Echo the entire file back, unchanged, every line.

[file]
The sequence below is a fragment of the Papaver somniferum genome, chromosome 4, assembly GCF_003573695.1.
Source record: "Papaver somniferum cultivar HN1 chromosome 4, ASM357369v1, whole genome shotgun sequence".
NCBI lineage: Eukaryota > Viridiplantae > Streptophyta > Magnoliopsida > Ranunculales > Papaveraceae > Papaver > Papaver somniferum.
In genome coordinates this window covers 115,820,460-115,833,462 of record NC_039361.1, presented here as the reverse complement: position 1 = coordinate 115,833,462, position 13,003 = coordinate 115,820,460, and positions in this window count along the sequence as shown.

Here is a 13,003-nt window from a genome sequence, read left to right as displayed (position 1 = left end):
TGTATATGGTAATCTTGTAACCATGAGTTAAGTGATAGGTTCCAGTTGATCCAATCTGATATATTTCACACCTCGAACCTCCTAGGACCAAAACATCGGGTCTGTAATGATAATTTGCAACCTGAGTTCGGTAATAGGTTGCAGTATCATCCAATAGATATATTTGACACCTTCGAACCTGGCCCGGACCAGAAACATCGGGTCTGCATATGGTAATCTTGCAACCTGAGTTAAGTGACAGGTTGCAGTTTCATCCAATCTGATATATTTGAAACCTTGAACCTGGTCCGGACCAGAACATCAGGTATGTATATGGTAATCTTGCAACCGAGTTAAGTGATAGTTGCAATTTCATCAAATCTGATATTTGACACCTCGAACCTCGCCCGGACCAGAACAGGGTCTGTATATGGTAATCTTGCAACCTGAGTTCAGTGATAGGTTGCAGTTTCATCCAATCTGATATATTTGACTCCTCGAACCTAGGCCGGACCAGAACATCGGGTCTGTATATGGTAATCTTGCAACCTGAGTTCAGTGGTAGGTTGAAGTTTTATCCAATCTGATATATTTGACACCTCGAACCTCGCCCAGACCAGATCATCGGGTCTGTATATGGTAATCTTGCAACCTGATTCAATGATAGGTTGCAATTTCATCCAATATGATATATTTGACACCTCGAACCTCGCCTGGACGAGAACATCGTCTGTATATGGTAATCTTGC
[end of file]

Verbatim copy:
The sequence below is a fragment of the Papaver somniferum genome, chromosome 4, assembly GCF_003573695.1.
Source record: "Papaver somniferum cultivar HN1 chromosome 4, ASM357369v1, whole genome shotgun sequence".
NCBI lineage: Eukaryota > Viridiplantae > Streptophyta > Magnoliopsida > Ranunculales > Papaveraceae > Papaver > Papaver somniferum.
In genome coordinates this window covers 115,820,460-115,833,462 of record NC_039361.1, presented here as the reverse complement: position 1 = coordinate 115,833,462, position 13,003 = coordinate 115,820,460, and positions in this window count along the sequence as shown.

Here is a 13,003-nt window from a genome sequence, read left to right as displayed (position 1 = left end):
TGTATATGGTAATCTTGTAACCATGAGTTAAGTGATAGGTTCCAGTTGATCCAATCTGATATATTTCACACCTCGAACCTCCTAGGACCAAAACATCGGGTCTGTAATGATAATTTGCAACCTGAGTTCGGTAATAGGTTGCAGTATCATCCAATAGATATATTTGACACCTTCGAACCTGGCCCGGACCAGAAACATCGGGTCTGCATATGGTAATCTTGCAACCTGAGTTAAGTGACAGGTTGCAGTTTCATCCAATCTGATATATTTGAAACCTTGAACCTGGTCCGGACCAGAACATCAGGTATGTATATGGTAATCTTGCAACCGAGTTAAGTGATAGTTGCAATTTCATCAAATCTGATATTTGACACCTCGAACCTCGCCCGGACCAGAACAGGGTCTGTATATGGTAATCTTGCAACCTGAGTTCAGTGATAGGTTGCAGTTTCATCCAATCTGATATATTTGACTCCTCGAACCTAGGCCGGACCAGAACATCGGGTCTGTATATGGTAATCTTGCAACCTGAGTTCAGTGGTAGGTTGAAGTTTTATCCAATCTGATATATTTGACACCTCGAACCTCGCCCAGACCAGATCATCGGGTCTGTATATGGTAATCTTGCAACCTGATTCAATGATAGGTTGCAATTTCATCCAATATGATATATTTGACACCTCGAACCTCGCCTGGACGAGAACATCGTCTGTATATGGTAATCTTGC